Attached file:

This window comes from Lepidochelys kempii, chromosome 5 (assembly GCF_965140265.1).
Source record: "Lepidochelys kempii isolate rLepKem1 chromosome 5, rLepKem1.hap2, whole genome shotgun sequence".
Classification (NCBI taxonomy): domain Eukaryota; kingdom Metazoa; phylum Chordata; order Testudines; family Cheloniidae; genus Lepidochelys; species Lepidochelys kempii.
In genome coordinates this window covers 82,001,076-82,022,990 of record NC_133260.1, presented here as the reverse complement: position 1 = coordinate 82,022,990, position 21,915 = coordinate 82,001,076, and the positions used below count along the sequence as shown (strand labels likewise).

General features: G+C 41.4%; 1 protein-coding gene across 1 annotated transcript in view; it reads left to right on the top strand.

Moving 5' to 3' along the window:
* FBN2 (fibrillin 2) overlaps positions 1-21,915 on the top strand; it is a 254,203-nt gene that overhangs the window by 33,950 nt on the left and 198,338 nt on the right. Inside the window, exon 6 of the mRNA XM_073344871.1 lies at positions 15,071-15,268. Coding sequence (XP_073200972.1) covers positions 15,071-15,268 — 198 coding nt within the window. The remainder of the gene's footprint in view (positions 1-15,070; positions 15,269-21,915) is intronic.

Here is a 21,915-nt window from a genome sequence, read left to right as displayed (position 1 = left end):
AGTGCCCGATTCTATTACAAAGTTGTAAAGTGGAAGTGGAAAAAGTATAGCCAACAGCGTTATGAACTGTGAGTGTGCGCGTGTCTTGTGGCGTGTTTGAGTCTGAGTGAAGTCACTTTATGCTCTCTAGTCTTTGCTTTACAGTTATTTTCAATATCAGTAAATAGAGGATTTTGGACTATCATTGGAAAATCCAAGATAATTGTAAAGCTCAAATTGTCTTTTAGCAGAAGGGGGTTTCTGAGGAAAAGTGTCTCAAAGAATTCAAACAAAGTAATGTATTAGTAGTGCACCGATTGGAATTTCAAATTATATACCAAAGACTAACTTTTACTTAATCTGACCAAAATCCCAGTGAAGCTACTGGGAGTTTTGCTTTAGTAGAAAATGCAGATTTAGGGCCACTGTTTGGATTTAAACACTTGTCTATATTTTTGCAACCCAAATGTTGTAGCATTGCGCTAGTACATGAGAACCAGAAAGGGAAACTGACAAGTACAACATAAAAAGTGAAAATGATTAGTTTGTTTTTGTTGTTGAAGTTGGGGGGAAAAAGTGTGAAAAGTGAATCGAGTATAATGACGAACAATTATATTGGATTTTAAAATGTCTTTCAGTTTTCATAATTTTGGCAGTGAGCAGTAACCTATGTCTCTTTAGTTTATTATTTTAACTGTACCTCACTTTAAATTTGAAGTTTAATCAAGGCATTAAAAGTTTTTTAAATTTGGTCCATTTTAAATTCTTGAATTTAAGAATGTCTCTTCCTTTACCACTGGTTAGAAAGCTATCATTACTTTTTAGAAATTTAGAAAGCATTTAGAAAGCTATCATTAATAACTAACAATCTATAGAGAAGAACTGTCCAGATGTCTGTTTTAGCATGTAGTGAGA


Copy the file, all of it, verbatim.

This window comes from Lepidochelys kempii, chromosome 5 (assembly GCF_965140265.1).
Source record: "Lepidochelys kempii isolate rLepKem1 chromosome 5, rLepKem1.hap2, whole genome shotgun sequence".
Classification (NCBI taxonomy): domain Eukaryota; kingdom Metazoa; phylum Chordata; order Testudines; family Cheloniidae; genus Lepidochelys; species Lepidochelys kempii.
In genome coordinates this window covers 82,001,076-82,022,990 of record NC_133260.1, presented here as the reverse complement: position 1 = coordinate 82,022,990, position 21,915 = coordinate 82,001,076, and the positions used below count along the sequence as shown (strand labels likewise).

General features: G+C 41.4%; 1 protein-coding gene across 1 annotated transcript in view; it reads left to right on the top strand.

Moving 5' to 3' along the window:
* FBN2 (fibrillin 2) overlaps positions 1-21,915 on the top strand; it is a 254,203-nt gene that overhangs the window by 33,950 nt on the left and 198,338 nt on the right. Inside the window, exon 6 of the mRNA XM_073344871.1 lies at positions 15,071-15,268. Coding sequence (XP_073200972.1) covers positions 15,071-15,268 — 198 coding nt within the window. The remainder of the gene's footprint in view (positions 1-15,070; positions 15,269-21,915) is intronic.

Here is a 21,915-nt window from a genome sequence, read left to right as displayed (position 1 = left end):
AGTGCCCGATTCTATTACAAAGTTGTAAAGTGGAAGTGGAAAAAGTATAGCCAACAGCGTTATGAACTGTGAGTGTGCGCGTGTCTTGTGGCGTGTTTGAGTCTGAGTGAAGTCACTTTATGCTCTCTAGTCTTTGCTTTACAGTTATTTTCAATATCAGTAAATAGAGGATTTTGGACTATCATTGGAAAATCCAAGATAATTGTAAAGCTCAAATTGTCTTTTAGCAGAAGGGGGTTTCTGAGGAAAAGTGTCTCAAAGAATTCAAACAAAGTAATGTATTAGTAGTGCACCGATTGGAATTTCAAATTATATACCAAAGACTAACTTTTACTTAATCTGACCAAAATCCCAGTGAAGCTACTGGGAGTTTTGCTTTAGTAGAAAATGCAGATTTAGGGCCACTGTTTGGATTTAAACACTTGTCTATATTTTTGCAACCCAAATGTTGTAGCATTGCGCTAGTACATGAGAACCAGAAAGGGAAACTGACAAGTACAACATAAAAAGTGAAAATGATTAGTTTGTTTTTGTTGTTGAAGTTGGGGGGAAAAAGTGTGAAAAGTGAATCGAGTATAATGACGAACAATTATATTGGATTTTAAAATGTCTTTCAGTTTTCATAATTTTGGCAGTGAGCAGTAACCTATGTCTCTTTAGTTTATTATTTTAACTGTACCTCACTTTAAATTTGAAGTTTAATCAAGGCATTAAAAGTTTTTTAAATTTGGTCCATTTTAAATTCTTGAATTTAAGAATGTCTCTTCCTTTACCACTGGTTAGAAAGCTATCATTACTTTTTAGAAATTTAGAAAGCATTTAGAAAGCTATCATTAATAACTAACAATCTATAGAGAAGAACTGTCCAGATGTCTGTTTTAGCATGTAGTGAGA